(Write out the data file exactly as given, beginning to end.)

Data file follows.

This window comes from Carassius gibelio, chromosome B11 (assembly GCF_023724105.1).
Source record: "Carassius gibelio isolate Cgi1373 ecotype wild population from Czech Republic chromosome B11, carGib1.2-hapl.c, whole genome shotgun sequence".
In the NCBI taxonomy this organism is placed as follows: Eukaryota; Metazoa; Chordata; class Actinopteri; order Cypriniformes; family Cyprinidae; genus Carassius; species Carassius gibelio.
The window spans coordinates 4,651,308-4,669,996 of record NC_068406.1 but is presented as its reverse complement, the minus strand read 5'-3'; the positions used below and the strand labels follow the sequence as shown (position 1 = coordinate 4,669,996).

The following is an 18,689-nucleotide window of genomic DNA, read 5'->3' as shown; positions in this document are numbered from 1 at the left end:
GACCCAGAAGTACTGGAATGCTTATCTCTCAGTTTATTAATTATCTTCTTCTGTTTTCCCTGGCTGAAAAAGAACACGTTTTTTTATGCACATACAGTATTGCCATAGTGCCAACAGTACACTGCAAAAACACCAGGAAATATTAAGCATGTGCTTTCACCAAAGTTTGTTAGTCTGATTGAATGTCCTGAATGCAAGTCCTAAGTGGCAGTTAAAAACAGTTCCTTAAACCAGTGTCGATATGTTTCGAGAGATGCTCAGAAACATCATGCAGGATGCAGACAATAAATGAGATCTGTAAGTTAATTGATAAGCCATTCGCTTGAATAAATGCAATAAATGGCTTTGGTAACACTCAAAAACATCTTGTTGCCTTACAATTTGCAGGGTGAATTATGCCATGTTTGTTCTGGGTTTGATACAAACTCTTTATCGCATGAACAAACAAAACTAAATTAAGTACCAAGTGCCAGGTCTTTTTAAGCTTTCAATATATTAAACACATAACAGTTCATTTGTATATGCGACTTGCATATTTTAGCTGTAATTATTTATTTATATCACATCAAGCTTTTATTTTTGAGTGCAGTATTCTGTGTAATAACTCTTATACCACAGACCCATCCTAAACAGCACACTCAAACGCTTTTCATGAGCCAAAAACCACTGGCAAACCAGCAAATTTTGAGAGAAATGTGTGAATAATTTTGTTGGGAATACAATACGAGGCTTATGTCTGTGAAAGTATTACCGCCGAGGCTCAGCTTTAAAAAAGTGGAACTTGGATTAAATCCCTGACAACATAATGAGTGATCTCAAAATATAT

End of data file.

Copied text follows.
This window comes from Carassius gibelio, chromosome B11 (assembly GCF_023724105.1).
Source record: "Carassius gibelio isolate Cgi1373 ecotype wild population from Czech Republic chromosome B11, carGib1.2-hapl.c, whole genome shotgun sequence".
In the NCBI taxonomy this organism is placed as follows: Eukaryota; Metazoa; Chordata; class Actinopteri; order Cypriniformes; family Cyprinidae; genus Carassius; species Carassius gibelio.
The window spans coordinates 4,651,308-4,669,996 of record NC_068406.1 but is presented as its reverse complement, the minus strand read 5'-3'; the positions used below and the strand labels follow the sequence as shown (position 1 = coordinate 4,669,996).

The following is an 18,689-nucleotide window of genomic DNA, read 5'->3' as shown; positions in this document are numbered from 1 at the left end:
GACCCAGAAGTACTGGAATGCTTATCTCTCAGTTTATTAATTATCTTCTTCTGTTTTCCCTGGCTGAAAAAGAACACGTTTTTTTATGCACATACAGTATTGCCATAGTGCCAACAGTACACTGCAAAAACACCAGGAAATATTAAGCATGTGCTTTCACCAAAGTTTGTTAGTCTGATTGAATGTCCTGAATGCAAGTCCTAAGTGGCAGTTAAAAACAGTTCCTTAAACCAGTGTCGATATGTTTCGAGAGATGCTCAGAAACATCATGCAGGATGCAGACAATAAATGAGATCTGTAAGTTAATTGATAAGCCATTCGCTTGAATAAATGCAATAAATGGCTTTGGTAACACTCAAAAACATCTTGTTGCCTTACAATTTGCAGGGTGAATTATGCCATGTTTGTTCTGGGTTTGATACAAACTCTTTATCGCATGAACAAACAAAACTAAATTAAGTACCAAGTGCCAGGTCTTTTTAAGCTTTCAATATATTAAACACATAACAGTTCATTTGTATATGCGACTTGCATATTTTAGCTGTAATTATTTATTTATATCACATCAAGCTTTTATTTTTGAGTGCAGTATTCTGTGTAATAACTCTTATACCACAGACCCATCCTAAACAGCACACTCAAACGCTTTTCATGAGCCAAAAACCACTGGCAAACCAGCAAATTTTGAGAGAAATGTGTGAATAATTTTGTTGGGAATACAATACGAGGCTTATGTCTGTGAAAGTATTACCGCCGAGGCTCAGCTTTAAAAAAGTGGAACTTGGATTAAATCCCTGACAACATAATGAGTGATCTCAAAATATAT